What is bullying, abuse and racism?

Bullying is when someone is picked on by a person or group. Bullying can happen in many different ways. All of these ways can have a huge impact on somebody's life. Bullies might make fun of others for many things, including:

• how someone looks

• how someone acts

• race, religion, nationality or skin colour

• how popular someone is

• sexual identity (like being gay, lesbian, bisexual, pansexual or asexual)

• being transgender or non-binary

Racism is when someone treats another person differently because of the colour of their skin, the language they speak, or their religion. Some people wear different types of clothing because of their religion and may get bullied because of this. It is a crime to be racist to someone in the UK.

People are different and it's important to treat everyone with respect.

There are different types of bullying:

• Physical bullying could include shoving, tripping, punching, or hitting

• Verbal bullying could be using words to insult or tease someone

• Psychological bullying could include gossiping about people or leaving out people to make them feel bad about themselves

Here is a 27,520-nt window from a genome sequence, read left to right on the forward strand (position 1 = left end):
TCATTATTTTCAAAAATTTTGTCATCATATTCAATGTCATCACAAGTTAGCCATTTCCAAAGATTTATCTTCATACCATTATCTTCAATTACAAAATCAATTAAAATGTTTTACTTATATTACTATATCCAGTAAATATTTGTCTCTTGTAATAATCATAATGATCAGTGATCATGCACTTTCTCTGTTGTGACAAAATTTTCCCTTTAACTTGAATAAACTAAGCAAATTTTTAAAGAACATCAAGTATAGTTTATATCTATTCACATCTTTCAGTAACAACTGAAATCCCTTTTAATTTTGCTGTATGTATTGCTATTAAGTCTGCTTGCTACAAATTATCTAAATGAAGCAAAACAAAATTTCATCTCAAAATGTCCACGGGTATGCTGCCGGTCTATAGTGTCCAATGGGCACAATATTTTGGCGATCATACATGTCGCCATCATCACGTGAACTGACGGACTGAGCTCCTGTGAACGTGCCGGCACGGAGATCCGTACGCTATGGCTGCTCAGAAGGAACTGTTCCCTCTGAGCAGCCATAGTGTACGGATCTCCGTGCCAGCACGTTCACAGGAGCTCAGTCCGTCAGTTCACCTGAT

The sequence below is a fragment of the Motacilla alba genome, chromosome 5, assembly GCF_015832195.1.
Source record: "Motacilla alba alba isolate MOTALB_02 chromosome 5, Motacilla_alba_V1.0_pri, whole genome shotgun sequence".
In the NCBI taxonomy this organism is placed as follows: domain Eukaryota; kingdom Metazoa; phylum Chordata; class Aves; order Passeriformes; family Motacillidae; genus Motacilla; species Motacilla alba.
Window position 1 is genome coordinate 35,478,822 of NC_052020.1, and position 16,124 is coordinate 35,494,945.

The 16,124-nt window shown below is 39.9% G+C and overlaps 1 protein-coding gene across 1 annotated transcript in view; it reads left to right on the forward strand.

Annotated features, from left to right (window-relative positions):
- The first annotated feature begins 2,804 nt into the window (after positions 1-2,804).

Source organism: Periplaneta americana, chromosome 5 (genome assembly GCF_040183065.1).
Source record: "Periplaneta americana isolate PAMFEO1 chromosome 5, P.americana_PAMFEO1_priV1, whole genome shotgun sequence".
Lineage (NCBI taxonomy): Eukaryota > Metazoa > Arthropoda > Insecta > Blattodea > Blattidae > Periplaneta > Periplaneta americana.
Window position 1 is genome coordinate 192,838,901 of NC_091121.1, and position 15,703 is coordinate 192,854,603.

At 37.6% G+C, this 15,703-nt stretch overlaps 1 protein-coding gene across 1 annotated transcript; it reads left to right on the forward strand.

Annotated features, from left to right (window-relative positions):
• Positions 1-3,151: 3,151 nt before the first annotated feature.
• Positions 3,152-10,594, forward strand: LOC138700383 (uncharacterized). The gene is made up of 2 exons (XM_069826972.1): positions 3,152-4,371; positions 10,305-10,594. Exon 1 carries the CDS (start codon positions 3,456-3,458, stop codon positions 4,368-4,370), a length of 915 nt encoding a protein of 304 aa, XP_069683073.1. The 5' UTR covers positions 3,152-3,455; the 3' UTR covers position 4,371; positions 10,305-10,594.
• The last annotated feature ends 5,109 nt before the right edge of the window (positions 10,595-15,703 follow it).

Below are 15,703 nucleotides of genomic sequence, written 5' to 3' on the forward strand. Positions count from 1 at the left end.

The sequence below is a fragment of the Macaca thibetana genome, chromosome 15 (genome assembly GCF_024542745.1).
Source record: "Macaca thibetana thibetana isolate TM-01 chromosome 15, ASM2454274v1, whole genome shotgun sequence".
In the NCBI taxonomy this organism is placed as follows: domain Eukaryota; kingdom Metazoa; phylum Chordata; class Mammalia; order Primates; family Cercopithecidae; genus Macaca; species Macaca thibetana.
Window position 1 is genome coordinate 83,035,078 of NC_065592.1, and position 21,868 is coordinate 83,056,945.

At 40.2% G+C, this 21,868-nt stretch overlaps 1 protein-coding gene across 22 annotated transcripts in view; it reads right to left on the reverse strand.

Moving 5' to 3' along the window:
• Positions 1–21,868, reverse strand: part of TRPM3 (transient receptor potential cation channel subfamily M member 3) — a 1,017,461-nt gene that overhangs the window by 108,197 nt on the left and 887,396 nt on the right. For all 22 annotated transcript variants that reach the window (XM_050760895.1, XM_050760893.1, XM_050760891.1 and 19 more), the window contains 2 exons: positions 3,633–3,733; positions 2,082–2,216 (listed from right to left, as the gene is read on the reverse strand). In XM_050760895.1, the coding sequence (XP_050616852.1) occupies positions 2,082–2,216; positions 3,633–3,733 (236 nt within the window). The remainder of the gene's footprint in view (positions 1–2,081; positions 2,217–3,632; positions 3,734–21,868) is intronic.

• Cyberbullying is when bullies use the internet and social media to say things that they might not say in person. This can include sending mean texts, posting insults or making nasty comments on social media. Cyberbullies also might post personal information, pictures, or videos made to hurt or embarrass someone else.

If you are being bullied you might:

• feel afraid, stressed, low in mood/depressed or nervous

• have trouble with your schoolwork

• have problems with your mood, energy levels, sleep, and appetite

• have thoughts about hurting yourself or suicide.

• Bullying and racism are difficult to deal with. So it's important you tell somebody if this is happening to you. Tell someone you trust so they can try to help. This might be your parent or carer, a teacher, or other person, such as a public health nurse.

• Try not to fight back against bullying, as this could get you into trouble.

• Keep a record of events of bullying e.g who was present, where it was, and what happened. If you’re being cyberbullied, take screenshots and save messages.

• If the behaviour is serious consider telling the police. Some bullying/abusive behaviour is a criminal offence. Find out more about this: What is hate crime? | Derbyshire Constabulary

• Block bullies on your phone or social media.

• Don't share your online details with people you don't know or trust and keep your online privacy settings high.

• Try and keep a wide variety of friends. For instance, joining a club can help you make new friends.

Do things that make you happy like your hobbies and look after your yourself.

Here are some more useful websites to support you and your family and friends: